(F2) requires “a representation-manipulating process” to be significant for guiding the agent's action in order for that process to count as cognitive. The terminology here is a bit unfortunate as it is not quite clear what Sprevak means: either the “representation-manipulating process” is a cognitive process in itself or it is only a component of the cognitive process. If he means the former, then his argument is attacking a straw man. Clark and Chalmers (in the Tetris scenario) do not claim that the computer's digital rotation of the shape is a cognitive process, they argue that it is part of the larger cognitive process of determining whether the shape will fit.
To see why the second meaning is problematic for his argument, it is much clearer to use Clark and Chalmers' term of a component of the cognitive process for what Sprevak calls “representation-manipulating process”. Then, it becomes evident that Sprevak's requirement for what it takes for that component to be part of the cognitive process is different from Clark and Chalmers'. Sprevak requires it to be significant in guiding the agent's action (in appropriate ways), whereas Clark and Chalmers have the stronger constraint that, moreover, it ought to have an active causal influence and that a removal of the component would result in a deterioration of the agent's performance.
It seems likely that Sprevak works with what Menary calls the asymmetric interpretation of causal influence, whereas Clark and Chalmers have a symmetric interpretation in mind. If this is the case, then his argument is subject to the same discussion as Adams and Aizawa's (see, for instance, Menary 2010). To be as favourable as possible to Sprevak's argument, it can be assumed, however, that he works with the same interpretation as Clark and Chalmers.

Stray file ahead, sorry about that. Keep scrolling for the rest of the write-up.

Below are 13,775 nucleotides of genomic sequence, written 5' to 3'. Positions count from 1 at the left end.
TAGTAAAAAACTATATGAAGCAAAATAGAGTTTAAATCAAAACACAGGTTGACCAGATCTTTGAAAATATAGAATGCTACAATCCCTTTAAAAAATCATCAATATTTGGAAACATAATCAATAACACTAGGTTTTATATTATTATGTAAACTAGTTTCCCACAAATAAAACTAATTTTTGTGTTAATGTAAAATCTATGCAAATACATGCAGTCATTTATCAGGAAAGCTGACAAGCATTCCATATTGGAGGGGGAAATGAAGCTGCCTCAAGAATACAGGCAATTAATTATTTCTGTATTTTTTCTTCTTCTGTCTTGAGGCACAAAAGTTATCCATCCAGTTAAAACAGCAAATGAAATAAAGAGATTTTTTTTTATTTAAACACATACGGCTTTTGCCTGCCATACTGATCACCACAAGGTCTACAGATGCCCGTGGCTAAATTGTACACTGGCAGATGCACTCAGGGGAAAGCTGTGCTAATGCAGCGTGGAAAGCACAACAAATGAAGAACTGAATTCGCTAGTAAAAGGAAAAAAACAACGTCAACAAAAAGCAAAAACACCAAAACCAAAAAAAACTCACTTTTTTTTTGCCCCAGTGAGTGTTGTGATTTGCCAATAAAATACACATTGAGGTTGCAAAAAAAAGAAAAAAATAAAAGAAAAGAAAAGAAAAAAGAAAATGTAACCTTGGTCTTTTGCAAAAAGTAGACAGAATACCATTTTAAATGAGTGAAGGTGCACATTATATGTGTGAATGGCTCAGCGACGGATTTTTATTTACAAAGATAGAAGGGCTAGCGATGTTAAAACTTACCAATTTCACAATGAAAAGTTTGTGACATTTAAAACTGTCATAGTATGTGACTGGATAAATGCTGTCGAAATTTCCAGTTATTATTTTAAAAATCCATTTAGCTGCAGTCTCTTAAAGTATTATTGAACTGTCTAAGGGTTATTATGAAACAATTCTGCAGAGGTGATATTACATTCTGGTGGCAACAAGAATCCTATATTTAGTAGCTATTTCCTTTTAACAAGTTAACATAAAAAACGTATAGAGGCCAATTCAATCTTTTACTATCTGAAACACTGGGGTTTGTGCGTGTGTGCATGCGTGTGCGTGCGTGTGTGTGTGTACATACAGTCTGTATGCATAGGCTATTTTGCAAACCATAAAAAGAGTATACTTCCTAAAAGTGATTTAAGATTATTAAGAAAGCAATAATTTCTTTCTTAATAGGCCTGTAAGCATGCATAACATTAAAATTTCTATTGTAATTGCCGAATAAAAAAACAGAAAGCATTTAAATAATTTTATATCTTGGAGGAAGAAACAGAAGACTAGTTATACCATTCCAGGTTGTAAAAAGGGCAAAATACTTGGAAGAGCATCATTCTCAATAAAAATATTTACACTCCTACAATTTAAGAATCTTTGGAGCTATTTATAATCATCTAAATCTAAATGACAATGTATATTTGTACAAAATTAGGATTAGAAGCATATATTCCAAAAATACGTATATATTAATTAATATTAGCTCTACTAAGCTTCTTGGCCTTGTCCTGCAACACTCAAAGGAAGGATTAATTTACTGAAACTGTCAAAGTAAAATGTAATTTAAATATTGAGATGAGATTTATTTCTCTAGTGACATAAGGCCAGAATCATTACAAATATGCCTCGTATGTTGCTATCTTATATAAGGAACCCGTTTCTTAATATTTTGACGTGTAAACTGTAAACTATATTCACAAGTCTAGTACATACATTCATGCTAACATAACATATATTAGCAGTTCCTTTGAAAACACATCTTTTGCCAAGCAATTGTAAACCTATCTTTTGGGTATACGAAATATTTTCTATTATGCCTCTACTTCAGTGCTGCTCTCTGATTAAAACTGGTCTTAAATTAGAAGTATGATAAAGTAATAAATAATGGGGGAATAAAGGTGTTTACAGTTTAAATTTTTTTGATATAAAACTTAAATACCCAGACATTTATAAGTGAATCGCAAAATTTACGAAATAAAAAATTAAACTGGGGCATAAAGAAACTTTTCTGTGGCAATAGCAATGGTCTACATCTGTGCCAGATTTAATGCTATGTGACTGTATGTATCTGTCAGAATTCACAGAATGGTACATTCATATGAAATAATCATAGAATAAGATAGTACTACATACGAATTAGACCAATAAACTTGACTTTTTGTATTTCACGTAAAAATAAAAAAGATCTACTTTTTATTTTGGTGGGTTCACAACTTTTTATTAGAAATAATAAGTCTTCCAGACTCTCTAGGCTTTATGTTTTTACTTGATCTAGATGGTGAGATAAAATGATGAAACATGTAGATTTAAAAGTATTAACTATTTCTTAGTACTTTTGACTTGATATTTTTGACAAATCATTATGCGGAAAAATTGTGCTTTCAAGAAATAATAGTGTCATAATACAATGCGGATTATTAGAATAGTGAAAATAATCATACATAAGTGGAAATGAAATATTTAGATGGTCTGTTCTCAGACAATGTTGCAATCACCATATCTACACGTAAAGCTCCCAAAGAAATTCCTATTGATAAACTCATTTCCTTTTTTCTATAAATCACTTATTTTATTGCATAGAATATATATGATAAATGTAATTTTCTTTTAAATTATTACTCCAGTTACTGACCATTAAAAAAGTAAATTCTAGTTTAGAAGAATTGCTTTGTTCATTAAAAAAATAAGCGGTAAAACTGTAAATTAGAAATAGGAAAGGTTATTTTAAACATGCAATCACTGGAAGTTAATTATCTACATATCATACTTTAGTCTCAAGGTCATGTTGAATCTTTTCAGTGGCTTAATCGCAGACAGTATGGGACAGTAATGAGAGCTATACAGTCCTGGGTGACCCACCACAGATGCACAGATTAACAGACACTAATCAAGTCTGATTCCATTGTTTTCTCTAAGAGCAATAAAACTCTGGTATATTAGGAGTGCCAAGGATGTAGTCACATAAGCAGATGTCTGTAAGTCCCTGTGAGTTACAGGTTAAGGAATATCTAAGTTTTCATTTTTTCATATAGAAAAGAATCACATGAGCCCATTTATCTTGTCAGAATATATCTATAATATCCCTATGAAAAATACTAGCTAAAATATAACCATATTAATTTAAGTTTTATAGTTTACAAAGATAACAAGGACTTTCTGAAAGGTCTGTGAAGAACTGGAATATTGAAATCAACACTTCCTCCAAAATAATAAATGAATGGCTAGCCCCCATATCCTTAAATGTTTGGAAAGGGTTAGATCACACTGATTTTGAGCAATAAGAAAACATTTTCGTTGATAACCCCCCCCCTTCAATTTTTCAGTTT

On this view, the component needs to have a symmetric causal influence on the agent for it to count as part of the coupled system and thus as part of the cognitive process. This restriction severely limits the generality of Sprevak's argument. For now, we can no longer substitute just any significantly action guiding use of an external instrument Y in the formulaic argument outlined above. Instead, the instrument Y has to have symmetric causal influence. This means its inputs to the internal parts of the process have to have the same standing as the internal proceedings. The argument has become toothless: it does no longer work to show that – on accepting extended cognition – any process will count as cognitive. Rather, the class of possibly cognitive processes will be limited to the ones involving a coupled system where the parts have a symmetric causal influence on each other. This is precisely the result Clark and Chalmers would like to get at.
In conclusion, the move to turn extended cognition into a counterargument against functionalism appeared very threatening at first. However, there seem to be reasons to believe that the success of this move is based on a certain vagueness of Sprevak's term “representation-manipulating process”. The aim of this essay was to cast doubt that any possible interpretation of this term will deliver the desired support for this move. If this was successful, then the hypothesis of extended cognition should still be an appealing one that is compatible with and entailed by functionalism.
Adams, F., & Aizawa, K. (2001). The Bounds of Cognition. Philosophical Psychology, 43-64.
Clark, A., & Chalmers, D. (Jan. 1998). The Extended Mind. Analysis, 7-19.
Menary, R. (2010). Introduction: The Extended Mind in Focus. In R. Menary, The Extended Mind (pp. 1-22). MIT Press Scholarship Online. doi:10.7551/mitpress/9780262014038.003.0001
Sprevak, M. (2009). Extended Cognition and Functionalism. Journal of Philosophy, 503-527.